The statement of the Conference of Presidents of the European Parliament has been an interesting development in the Brexit saga this week. The European Parliament is trying to impose a deadline at the end of Sunday 20 December for a political agreement between the UK and the EU, although they give a little more wriggle room with regard to when an actual text would need to be available (Manfred Weber says Monday for that).
The European Parliament’s rationale is obvious enough – they want to scrutinise the Deal before it enters into force, and although the timetable is ridiculously short still can do this before 1 January. An extra European Parliament plenary 28-29 December could be organised for this purpose. The statement this week is the EP saying in public what it has been saying to Barnier and his team for months – enough is enough, we cannot do proper scrutiny if this drags on further.
So what will happen?
The European Parliament could be successful – the deadline might actually work (Barnier, it seems, got a couple of days more from the EP than it had wanted to grant) and by the end of Sunday a Deal is on the table. If so ratification can proceed.
But what if – like so many Brexit deadlines – Sunday night comes and goes without an Agreement?
Here there are two options, although one has drawn a lot more of the attention than the other.
By far the best known route is Provisional Application – basically that the Member States of the EU and the UK would agree the Deal, and this would then be OKed by the European Parliament only after 1st January. How this can work, legally, is explained by Georgina Wright here. Others such as Sam Lowe and Tony Connelly think this is likely the route the European Commission will propose. There is nothing the European Parliment could actually do about it if the Commission proposed Provisional Application – the Council can choose to proceed and the European Parliament cannot stop it.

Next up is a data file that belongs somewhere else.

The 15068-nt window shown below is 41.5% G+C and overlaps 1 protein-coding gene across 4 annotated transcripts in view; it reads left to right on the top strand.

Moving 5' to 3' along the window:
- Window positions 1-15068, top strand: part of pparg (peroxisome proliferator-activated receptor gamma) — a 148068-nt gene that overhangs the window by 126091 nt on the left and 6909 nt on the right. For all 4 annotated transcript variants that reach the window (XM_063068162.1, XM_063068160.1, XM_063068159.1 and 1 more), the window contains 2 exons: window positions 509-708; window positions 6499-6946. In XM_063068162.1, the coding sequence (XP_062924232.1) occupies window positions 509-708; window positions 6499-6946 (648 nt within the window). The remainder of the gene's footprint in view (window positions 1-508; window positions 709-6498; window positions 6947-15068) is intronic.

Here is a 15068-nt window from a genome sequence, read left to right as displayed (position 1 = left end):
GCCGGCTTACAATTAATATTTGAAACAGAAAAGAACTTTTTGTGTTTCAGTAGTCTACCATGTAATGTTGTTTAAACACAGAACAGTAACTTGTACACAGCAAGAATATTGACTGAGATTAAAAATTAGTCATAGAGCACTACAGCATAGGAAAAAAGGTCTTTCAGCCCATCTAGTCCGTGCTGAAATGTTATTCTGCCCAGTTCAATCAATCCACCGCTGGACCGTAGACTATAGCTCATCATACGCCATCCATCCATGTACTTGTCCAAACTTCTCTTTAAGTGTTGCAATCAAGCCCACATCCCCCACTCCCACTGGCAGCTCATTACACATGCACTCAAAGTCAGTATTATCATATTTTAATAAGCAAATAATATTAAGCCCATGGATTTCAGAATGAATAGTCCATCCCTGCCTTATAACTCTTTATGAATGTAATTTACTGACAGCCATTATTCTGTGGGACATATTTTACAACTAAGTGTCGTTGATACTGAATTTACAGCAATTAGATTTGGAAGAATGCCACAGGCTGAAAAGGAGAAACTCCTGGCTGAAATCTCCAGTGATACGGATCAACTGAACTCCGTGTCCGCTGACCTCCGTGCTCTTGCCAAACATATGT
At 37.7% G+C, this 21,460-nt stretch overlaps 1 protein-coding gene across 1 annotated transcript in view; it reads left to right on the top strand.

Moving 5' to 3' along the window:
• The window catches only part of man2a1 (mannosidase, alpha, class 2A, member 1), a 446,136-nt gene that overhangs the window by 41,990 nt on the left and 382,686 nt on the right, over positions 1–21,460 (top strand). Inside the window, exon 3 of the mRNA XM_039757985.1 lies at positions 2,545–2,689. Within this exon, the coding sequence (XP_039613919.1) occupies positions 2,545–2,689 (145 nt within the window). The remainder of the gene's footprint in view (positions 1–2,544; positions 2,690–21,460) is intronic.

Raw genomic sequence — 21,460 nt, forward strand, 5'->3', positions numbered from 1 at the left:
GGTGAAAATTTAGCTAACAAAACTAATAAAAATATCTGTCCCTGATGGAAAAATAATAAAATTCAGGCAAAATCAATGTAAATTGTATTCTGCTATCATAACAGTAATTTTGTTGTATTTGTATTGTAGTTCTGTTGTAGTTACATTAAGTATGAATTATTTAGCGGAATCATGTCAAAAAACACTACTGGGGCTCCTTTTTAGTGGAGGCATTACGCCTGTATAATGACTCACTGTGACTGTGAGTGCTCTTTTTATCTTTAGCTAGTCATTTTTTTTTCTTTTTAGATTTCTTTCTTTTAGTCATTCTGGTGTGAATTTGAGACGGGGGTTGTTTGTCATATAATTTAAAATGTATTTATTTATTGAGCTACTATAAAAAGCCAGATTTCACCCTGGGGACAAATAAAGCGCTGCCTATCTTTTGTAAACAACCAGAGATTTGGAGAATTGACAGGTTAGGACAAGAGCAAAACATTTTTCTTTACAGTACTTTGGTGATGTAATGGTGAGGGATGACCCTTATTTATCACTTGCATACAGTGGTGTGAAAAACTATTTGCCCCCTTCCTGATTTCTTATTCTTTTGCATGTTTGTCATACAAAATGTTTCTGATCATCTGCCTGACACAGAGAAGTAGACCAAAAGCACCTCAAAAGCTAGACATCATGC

But there are downsides and dangers to Provisional Application. If the European Parliament is to have a say after the fact, why should the same not happen for national and regional parliaments (Elio Di Rupo has said as much). The delicate consensus that the Brexit Deal is an EU-only Agreement (not a Mixed Agreement needing national and in the Belgian case regional ratification) could shatter quickly. And more importantly overall EU unity on Brexit matters could break – with the European Parliament being directly contradicted by the other EU institutions. Plus letting the clock run down even further would be a vindication of the UK strategy to do all of this at the very last minute, something that does not sit easily with an EU that is meant to have better procedures.
Above all the political argument that the European Parliament can make against Provisional Application is a strong one – it is impossible to proper parliamentary scrutiny after a Deal has entered into force.
The alternative option is a mini Treaty, to carve out more time for negotiations to conclude. This route has been largely ignored until now, but could well rear its head on Monday.
The line would be like this: we, the EU, have shown every flexibility available. We have worked as hard as we can, and a Deal is still in sight. But were this to drag on any more we simply do not have time to do the necessary parliamentary scrutiny on our side. And, dear Brits, we know that you too cherish the role of your Parliament in processes as complicated as this. So we offer you an extra month to conclude everything – so both sides can actually do this process with the care it deserves.
To do this the UK and the EU would have to agree a mini Treaty that de facto extended the Transition Period by a month. Agreeing this would be simple on the EU side – it would need EP approval too, and perhaps even Provisional Application – but that would not prove a problem*. EU unity would be preserved. The European Parliament would be relieved. Indeed even Member States of the EU would breathe a sigh of relief, as it would give their administrations extra time to check for any gremlins buried in the text.
The big question of course would be: what would the UK do?
Were Johnson to agree to an extra month, his backbenchers would scream – that there should be no extensions to the Transition Period is about the only thing that holds the Tory Party together on Brexit. But if Johnson declined the offer that sends the UK over the cliff to No Deal and the problem is Johnson’s and Johnson’s alone. “We stood ready to help,” the EU can say, “but the offer of a little more time was declined by the UK.”
So then European Parliament, over to you to make this demand clearly and simply: if there is no agreement by the end of Sunday, from Monday morning a mini Treaty to extend the deadline is obviously the better route.
* – this sentence has been adapted to make it clearer that the EP would have to OK this route, in light of this tweet from Mark Johnson.